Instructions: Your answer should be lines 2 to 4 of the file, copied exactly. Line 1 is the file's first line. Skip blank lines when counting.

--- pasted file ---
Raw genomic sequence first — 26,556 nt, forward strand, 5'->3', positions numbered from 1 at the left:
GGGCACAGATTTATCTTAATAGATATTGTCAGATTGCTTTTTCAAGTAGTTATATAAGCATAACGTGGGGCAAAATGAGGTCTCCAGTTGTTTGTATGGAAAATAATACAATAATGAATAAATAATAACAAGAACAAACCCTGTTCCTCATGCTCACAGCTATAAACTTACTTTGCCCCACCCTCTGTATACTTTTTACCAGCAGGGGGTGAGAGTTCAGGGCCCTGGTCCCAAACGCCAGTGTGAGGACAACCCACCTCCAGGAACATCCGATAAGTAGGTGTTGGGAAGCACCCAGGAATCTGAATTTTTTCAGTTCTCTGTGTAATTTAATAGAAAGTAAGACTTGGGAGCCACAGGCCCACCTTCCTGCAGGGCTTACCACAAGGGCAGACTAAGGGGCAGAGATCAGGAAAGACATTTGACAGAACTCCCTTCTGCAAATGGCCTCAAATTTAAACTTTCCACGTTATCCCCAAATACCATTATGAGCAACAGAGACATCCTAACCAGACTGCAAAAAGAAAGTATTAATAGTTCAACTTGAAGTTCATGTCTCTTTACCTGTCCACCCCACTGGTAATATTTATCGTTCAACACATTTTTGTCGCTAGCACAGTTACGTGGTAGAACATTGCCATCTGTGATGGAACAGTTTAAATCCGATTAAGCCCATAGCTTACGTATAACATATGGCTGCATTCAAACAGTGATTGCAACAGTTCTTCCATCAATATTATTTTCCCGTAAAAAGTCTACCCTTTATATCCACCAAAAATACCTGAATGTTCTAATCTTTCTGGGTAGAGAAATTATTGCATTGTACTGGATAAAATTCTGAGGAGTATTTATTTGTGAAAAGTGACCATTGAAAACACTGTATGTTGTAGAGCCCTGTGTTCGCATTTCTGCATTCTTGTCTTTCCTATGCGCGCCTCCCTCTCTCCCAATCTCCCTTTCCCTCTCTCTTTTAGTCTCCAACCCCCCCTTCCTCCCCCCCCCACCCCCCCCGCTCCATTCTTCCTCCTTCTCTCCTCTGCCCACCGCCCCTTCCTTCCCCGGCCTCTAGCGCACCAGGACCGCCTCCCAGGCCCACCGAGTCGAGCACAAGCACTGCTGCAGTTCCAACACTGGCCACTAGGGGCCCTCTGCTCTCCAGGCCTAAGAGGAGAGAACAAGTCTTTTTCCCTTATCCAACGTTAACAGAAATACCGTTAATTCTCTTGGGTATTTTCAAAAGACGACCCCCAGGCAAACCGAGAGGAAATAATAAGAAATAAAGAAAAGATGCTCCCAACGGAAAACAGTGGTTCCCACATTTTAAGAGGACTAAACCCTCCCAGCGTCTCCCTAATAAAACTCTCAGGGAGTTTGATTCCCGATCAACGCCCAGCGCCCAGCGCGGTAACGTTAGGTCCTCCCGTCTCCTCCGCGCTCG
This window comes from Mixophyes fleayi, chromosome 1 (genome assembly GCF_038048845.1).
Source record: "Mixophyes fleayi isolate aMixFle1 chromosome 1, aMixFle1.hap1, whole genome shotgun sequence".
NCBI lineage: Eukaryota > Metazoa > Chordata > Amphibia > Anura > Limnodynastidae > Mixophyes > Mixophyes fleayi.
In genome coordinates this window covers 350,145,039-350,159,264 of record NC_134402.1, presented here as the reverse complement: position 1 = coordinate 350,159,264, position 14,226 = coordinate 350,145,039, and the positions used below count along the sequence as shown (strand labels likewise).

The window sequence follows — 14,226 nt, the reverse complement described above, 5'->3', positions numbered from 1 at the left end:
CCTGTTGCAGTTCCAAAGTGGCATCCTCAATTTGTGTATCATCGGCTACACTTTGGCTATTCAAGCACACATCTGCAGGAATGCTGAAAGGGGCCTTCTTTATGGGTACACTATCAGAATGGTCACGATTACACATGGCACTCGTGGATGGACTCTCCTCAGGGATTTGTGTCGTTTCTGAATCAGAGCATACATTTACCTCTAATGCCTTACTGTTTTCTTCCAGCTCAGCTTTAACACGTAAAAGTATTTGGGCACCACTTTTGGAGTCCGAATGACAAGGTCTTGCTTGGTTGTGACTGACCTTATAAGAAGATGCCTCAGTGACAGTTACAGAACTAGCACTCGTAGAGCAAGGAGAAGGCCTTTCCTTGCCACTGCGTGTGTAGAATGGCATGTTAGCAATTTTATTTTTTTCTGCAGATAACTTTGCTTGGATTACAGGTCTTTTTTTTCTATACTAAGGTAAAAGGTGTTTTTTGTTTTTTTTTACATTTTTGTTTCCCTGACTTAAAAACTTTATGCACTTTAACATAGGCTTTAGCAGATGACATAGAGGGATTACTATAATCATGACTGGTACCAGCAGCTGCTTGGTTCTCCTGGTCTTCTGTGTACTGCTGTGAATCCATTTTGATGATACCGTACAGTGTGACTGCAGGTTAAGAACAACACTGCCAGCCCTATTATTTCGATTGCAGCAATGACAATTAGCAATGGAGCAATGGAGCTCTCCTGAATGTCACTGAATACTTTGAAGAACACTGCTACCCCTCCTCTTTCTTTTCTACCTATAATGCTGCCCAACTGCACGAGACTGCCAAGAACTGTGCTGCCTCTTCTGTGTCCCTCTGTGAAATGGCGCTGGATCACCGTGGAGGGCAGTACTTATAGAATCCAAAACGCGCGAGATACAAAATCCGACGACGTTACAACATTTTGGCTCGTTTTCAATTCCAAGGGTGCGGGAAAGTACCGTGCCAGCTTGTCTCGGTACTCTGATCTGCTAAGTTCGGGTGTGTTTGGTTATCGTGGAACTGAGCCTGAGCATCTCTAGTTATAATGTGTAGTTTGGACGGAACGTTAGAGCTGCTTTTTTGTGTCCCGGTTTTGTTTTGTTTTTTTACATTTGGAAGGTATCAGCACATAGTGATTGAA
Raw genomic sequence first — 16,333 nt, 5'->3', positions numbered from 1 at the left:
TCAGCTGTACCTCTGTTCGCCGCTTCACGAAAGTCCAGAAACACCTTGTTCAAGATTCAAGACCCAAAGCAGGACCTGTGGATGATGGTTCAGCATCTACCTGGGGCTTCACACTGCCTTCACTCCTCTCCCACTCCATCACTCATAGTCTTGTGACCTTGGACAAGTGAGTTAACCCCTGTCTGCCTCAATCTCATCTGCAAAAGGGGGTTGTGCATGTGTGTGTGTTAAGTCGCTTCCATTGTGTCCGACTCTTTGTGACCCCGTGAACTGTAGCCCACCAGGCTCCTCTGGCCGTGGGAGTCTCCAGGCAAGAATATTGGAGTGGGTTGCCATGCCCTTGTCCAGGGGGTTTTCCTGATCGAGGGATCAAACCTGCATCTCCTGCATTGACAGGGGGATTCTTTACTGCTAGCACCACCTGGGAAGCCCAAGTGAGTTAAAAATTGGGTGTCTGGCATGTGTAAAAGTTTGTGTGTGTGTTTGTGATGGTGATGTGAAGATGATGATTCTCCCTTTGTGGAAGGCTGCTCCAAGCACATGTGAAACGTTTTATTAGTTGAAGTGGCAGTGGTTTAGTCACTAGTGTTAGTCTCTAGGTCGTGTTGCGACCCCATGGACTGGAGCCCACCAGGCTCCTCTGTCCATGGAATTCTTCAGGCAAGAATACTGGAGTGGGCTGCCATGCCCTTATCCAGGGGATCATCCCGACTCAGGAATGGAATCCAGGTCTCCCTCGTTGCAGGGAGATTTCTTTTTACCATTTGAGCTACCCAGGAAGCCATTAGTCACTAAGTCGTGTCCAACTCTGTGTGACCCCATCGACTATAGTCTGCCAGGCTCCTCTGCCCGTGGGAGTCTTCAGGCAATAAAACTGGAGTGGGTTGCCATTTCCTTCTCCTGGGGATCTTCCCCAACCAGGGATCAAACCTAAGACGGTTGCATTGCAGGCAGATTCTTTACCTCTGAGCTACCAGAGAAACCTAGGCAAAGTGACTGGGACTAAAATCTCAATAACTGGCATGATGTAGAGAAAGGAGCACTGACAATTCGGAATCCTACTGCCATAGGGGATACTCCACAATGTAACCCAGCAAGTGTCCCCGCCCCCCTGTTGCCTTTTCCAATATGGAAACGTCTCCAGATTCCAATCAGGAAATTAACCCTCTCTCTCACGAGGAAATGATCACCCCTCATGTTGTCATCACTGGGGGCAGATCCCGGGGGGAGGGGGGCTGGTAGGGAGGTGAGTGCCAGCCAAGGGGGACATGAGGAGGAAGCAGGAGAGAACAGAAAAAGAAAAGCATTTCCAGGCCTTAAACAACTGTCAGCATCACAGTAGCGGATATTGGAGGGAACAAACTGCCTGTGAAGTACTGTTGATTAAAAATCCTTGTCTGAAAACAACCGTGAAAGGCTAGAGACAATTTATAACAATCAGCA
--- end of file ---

GGGCACAGATTTATCTTAATAGATATTGTCAGATTGCTTTTTCAAGTAGTTATATAAGCATAACGTGGGGCAAAATGAGGTCTCCAGTTGTTTGTATGGAAAATAATACAATAATGAATAAATAATAACAAGAACAAACCCTGTTCCTCATGCTCACAGCTATAAACTTACTTTGCCCCACCCTCTGTATACTTTTTACCAGCAGGGGGTGAGAGTTCAGGGCCCTGGTCCCAAACGCCAGTGTGAGGACAACCCACCTCCAGGAACATCCGATAAGTAGGTGTTGGGAAGCACCCAGGAATCTGAATTTTTTCAGTTCTCTGTGTAATTTAATAGAAAGTAAGACTTGGGAGCCACAGGCCCACCTTCCTGCAGGGCTTACCACAAGGGCAGACTAAGGGGCAGAGATCAGGAAAGACATTTGACAGAACTCCCTTCTGCAAATGGCCTCAAATTTAAACTTTCCACGTTATCCCCAAATACCATTATGAGCAACAGAGACATCCTAACCAGACTGCAAAAAGAAAGTATTAATAGTTCAACTTGAAGTTCATGTCTCTTTACCTGTCCACCCCACTGGTAATATTTATCGTTCAACACATTTTTGTCGCTAGCACAGTTACGTGGTAGAACATTGCCATCTGTGATGGAACAGTTTAAATCCGATTAAGCCCATAGCTTACGTATAACATATGGCTGCATTCAAACAGTGATTGCAACAGTTCTTCCATCAATATTATTTTCCCGTAAAAAGTCTACCCTTTATATCCACCAAAAATACCTGAATGTTCTAATCTTTCTGGGTAGAGAAATTATTGCATTGTACTGGATAAAATTCTGAGGAGTATTTATTTGTGAAAAGTGACCATTGAAAACACTGTATGTTGTAGAGCCCTGTGTTCGCATTTCTGCATTCTTGTCTTTCCTATGCGCGCCTCCCTCTCTCCCAATCTCCCTTTCCCTCTCTCTTTTAGTCTCCAACCCCCCCTTCCTCCCCCCCCCACCCCCCCCGCTCCATTCTTCCTCCTTCTCTCCTCTGCCCACCGCCCCTTCCTTCCCCGGCCTCTAGCGCACCAGGACCGCCTCCCAGGCCCACCGAGTCGAGCACAAGCACTGCTGCAGTTCCAACACTGGCCACTAGGGGCCCTCTGCTCTCCAGGCCTAAGAGGAGAGAACAAGTCTTTTTCCCTTATCCAACGTTAACAGAAATACCGTTAATTCTCTTGGGTATTTTCAAAAGACGACCCCCAGGCAAACCGAGAGGAAATAATAAGAAATAAAGAAAAGATGCTCCCAACGGAAAACAGTGGTTCCCACATTTTAAGAGGACTAAACCCTCCCAGCGTCTCCCTAATAAAACTCTCAGGGAGTTTGATTCCCGATCAACGCCCAGCGCCCAGCGCGGTAACGTTAGGTCCTCCCGTCTCCTCCGCGCTCG
This window comes from Mixophyes fleayi, chromosome 1 (genome assembly GCF_038048845.1).
Source record: "Mixophyes fleayi isolate aMixFle1 chromosome 1, aMixFle1.hap1, whole genome shotgun sequence".